Black and white photo fans with cell phones in hand recording video, reaching out toward an unseen Bruce Springsteen, Izod Center, April 2, 2012.

Music fandom can be traced to two of the oldest of new media technologies: the phonograph and, later, radio (Duffett, 2013b, p. 6). According to Lisa Gitelman (2000), in 1907 Thomas Edison's National Phonograph Company grossed over two million dollars in sales of phonographs and records for personal use, suggesting that the "musical phonograph helped define leisure time and space" (p. 85). In the 1920s and '30s, radio stations adopted daily and weekly programming, which resulted in audiences who would tune in to listen to their favorite show or artist, like Benny Goodman or Bing Crosby (Duffett, 2013b, p. 8). In the 1940s, Frank Sinatra became the first major music fan sensation, soon to be followed with the popularization of television by Elvis and the Beatles. All rock 'n' roll musicians exist in their wake, and, with them, all rock 'n' roll fans. In his 2012 South By Southwest Music Conference keynote address, Bruce Springsteen (2012) observed:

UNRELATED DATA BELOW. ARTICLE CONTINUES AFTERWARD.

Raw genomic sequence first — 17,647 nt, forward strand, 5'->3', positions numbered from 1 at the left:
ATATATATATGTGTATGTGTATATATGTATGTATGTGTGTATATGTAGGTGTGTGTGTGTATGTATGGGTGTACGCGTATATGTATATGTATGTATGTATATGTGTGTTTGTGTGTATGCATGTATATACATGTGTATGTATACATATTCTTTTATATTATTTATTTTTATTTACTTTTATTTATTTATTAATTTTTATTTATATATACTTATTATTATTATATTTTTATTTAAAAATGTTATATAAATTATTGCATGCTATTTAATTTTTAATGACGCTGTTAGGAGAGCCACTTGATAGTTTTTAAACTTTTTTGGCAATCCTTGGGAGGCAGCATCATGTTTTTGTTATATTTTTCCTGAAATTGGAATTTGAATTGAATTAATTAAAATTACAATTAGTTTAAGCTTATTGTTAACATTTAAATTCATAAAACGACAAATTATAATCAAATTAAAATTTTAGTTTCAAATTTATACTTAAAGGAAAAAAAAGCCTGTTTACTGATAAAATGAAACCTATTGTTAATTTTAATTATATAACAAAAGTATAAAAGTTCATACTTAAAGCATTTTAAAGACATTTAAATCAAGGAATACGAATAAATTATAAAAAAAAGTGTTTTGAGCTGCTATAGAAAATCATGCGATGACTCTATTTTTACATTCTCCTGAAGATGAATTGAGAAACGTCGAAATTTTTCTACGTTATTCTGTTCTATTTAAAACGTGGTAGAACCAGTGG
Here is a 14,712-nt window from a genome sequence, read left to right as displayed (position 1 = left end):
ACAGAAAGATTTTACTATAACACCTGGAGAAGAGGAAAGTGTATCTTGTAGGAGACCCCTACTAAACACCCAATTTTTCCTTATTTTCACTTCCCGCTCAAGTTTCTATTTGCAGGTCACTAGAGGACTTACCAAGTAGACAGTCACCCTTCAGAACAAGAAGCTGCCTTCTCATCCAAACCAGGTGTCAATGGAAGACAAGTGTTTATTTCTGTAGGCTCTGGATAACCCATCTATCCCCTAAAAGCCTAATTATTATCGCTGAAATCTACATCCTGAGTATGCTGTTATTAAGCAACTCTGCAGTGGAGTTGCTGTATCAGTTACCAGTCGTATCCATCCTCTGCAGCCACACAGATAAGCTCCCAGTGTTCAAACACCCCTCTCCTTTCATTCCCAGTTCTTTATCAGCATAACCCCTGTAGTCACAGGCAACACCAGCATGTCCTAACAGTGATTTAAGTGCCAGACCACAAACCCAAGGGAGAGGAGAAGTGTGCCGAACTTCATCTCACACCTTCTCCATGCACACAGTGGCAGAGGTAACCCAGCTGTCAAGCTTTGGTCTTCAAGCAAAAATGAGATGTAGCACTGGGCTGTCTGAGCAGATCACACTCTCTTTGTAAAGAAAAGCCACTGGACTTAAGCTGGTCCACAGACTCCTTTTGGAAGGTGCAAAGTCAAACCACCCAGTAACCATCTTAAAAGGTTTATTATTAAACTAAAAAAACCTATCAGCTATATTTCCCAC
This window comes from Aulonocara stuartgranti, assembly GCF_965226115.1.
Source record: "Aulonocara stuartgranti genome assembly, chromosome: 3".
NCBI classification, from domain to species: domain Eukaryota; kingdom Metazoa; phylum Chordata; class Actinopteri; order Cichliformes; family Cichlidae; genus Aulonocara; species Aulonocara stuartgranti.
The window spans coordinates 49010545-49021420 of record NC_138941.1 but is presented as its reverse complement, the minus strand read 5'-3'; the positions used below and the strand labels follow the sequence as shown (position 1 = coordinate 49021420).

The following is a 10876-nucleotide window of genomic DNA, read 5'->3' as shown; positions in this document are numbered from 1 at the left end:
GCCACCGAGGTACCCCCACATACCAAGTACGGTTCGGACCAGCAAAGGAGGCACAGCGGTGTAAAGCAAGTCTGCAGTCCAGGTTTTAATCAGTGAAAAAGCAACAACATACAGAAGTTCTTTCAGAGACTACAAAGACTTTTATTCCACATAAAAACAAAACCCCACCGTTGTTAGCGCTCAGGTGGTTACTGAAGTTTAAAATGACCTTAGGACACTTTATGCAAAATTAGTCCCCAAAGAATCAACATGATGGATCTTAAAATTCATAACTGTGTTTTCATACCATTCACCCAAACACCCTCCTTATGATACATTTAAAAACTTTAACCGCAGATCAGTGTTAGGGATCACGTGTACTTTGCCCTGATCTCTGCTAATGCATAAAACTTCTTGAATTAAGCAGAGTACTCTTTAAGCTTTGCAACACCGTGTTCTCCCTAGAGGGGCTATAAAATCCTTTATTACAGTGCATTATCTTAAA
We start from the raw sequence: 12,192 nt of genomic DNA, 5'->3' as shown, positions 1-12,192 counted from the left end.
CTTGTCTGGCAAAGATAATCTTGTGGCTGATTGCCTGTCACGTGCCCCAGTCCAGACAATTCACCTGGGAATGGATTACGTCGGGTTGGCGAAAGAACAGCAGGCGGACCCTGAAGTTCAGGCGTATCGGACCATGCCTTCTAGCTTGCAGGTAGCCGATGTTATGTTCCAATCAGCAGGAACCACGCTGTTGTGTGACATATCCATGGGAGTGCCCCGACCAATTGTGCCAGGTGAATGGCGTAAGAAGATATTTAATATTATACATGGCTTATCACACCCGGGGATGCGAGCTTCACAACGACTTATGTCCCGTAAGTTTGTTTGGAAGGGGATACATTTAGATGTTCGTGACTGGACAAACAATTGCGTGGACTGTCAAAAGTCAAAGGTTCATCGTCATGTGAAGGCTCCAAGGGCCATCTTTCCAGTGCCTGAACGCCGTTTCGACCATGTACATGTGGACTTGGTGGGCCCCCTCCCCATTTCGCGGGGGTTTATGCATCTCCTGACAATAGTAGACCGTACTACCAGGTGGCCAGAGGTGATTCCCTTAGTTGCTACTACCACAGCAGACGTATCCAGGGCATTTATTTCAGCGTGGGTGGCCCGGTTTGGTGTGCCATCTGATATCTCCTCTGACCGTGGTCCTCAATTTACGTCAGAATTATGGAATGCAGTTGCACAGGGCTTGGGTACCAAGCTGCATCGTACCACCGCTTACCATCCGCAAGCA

Television and Elvis gave us full access to a new language; a new form of communication; a new way of being; a new way of looking; a new way of thinking about sex, about race, about identity, about life; a new way of being an American, a human being and a new way of hearing music. Once Elvis came across the airwaves, once he was heard and seen in action, you could not put the genie back in the bottle. After that moment, there was yesterday, and there was today, and there was a red hot, rockabilly forging of a new tomorrow before your very eyes.

Later, Springsteen (2012) described seeing the Meet the Beatles record cover while at a five and dime: "It was like the silent gods of Olympus. Your future was just sort of staring you in the face. . . . Then in some fanzine I came across a picture of The Beatles in Hamburg. They had on the leather jackets and the slick-backed pompadours, they had acned faces. I said, 'Hey, wait a minute, those are the guys I grew up with, you know, only they're Liverpool wharf rats.'" Music fandom is inextricably linked to analog and electronic technologies: grooved vinyl, cardboard album covers, film photography, radio waves, telephone lines, fiber optic cables, servers, computers, cell phones, apps, and so on.